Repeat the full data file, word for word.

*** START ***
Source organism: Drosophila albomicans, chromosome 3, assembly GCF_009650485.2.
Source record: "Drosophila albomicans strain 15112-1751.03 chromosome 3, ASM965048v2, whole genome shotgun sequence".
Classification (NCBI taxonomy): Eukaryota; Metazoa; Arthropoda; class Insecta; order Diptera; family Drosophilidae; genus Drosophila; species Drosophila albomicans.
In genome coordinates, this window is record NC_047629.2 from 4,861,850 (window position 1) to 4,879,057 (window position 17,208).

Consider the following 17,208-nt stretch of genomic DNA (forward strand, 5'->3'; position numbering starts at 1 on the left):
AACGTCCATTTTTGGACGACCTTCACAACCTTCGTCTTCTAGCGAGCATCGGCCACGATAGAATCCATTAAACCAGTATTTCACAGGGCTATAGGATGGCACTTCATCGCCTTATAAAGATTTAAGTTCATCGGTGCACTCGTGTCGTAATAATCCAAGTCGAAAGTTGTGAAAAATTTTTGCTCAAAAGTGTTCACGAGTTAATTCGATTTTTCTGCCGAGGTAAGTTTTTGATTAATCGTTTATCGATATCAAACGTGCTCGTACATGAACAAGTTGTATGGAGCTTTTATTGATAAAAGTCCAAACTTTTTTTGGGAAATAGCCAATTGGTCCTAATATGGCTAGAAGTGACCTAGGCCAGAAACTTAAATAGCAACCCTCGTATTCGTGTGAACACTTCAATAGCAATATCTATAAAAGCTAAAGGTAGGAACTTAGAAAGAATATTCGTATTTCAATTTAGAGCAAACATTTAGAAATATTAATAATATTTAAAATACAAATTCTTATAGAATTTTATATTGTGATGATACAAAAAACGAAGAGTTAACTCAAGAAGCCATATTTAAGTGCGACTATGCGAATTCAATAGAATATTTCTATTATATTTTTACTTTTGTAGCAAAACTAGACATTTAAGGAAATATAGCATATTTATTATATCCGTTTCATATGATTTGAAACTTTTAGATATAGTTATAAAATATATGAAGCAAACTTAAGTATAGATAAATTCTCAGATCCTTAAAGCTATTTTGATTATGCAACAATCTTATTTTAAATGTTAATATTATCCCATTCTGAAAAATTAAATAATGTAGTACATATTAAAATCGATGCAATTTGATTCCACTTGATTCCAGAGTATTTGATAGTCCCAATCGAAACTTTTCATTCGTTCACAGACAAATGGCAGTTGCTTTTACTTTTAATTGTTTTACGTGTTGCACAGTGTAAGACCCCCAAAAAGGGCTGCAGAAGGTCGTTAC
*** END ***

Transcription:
Source organism: Drosophila albomicans, chromosome 3, assembly GCF_009650485.2.
Source record: "Drosophila albomicans strain 15112-1751.03 chromosome 3, ASM965048v2, whole genome shotgun sequence".
Classification (NCBI taxonomy): Eukaryota; Metazoa; Arthropoda; class Insecta; order Diptera; family Drosophilidae; genus Drosophila; species Drosophila albomicans.
In genome coordinates, this window is record NC_047629.2 from 4,861,850 (window position 1) to 4,879,057 (window position 17,208).

Consider the following 17,208-nt stretch of genomic DNA (forward strand, 5'->3'; position numbering starts at 1 on the left):
AACGTCCATTTTTGGACGACCTTCACAACCTTCGTCTTCTAGCGAGCATCGGCCACGATAGAATCCATTAAACCAGTATTTCACAGGGCTATAGGATGGCACTTCATCGCCTTATAAAGATTTAAGTTCATCGGTGCACTCGTGTCGTAATAATCCAAGTCGAAAGTTGTGAAAAATTTTTGCTCAAAAGTGTTCACGAGTTAATTCGATTTTTCTGCCGAGGTAAGTTTTTGATTAATCGTTTATCGATATCAAACGTGCTCGTACATGAACAAGTTGTATGGAGCTTTTATTGATAAAAGTCCAAACTTTTTTTGGGAAATAGCCAATTGGTCCTAATATGGCTAGAAGTGACCTAGGCCAGAAACTTAAATAGCAACCCTCGTATTCGTGTGAACACTTCAATAGCAATATCTATAAAAGCTAAAGGTAGGAACTTAGAAAGAATATTCGTATTTCAATTTAGAGCAAACATTTAGAAATATTAATAATATTTAAAATACAAATTCTTATAGAATTTTATATTGTGATGATACAAAAAACGAAGAGTTAACTCAAGAAGCCATATTTAAGTGCGACTATGCGAATTCAATAGAATATTTCTATTATATTTTTACTTTTGTAGCAAAACTAGACATTTAAGGAAATATAGCATATTTATTATATCCGTTTCATATGATTTGAAACTTTTAGATATAGTTATAAAATATATGAAGCAAACTTAAGTATAGATAAATTCTCAGATCCTTAAAGCTATTTTGATTATGCAACAATCTTATTTTAAATGTTAATATTATCCCATTCTGAAAAATTAAATAATGTAGTACATATTAAAATCGATGCAATTTGATTCCACTTGATTCCAGAGTATTTGATAGTCCCAATCGAAACTTTTCATTCGTTCACAGACAAATGGCAGTTGCTTTTACTTTTAATTGTTTTACGTGTTGCACAGTGTAAGACCCCCAAAAAGGGCTGCAGAAGGTCGTTAC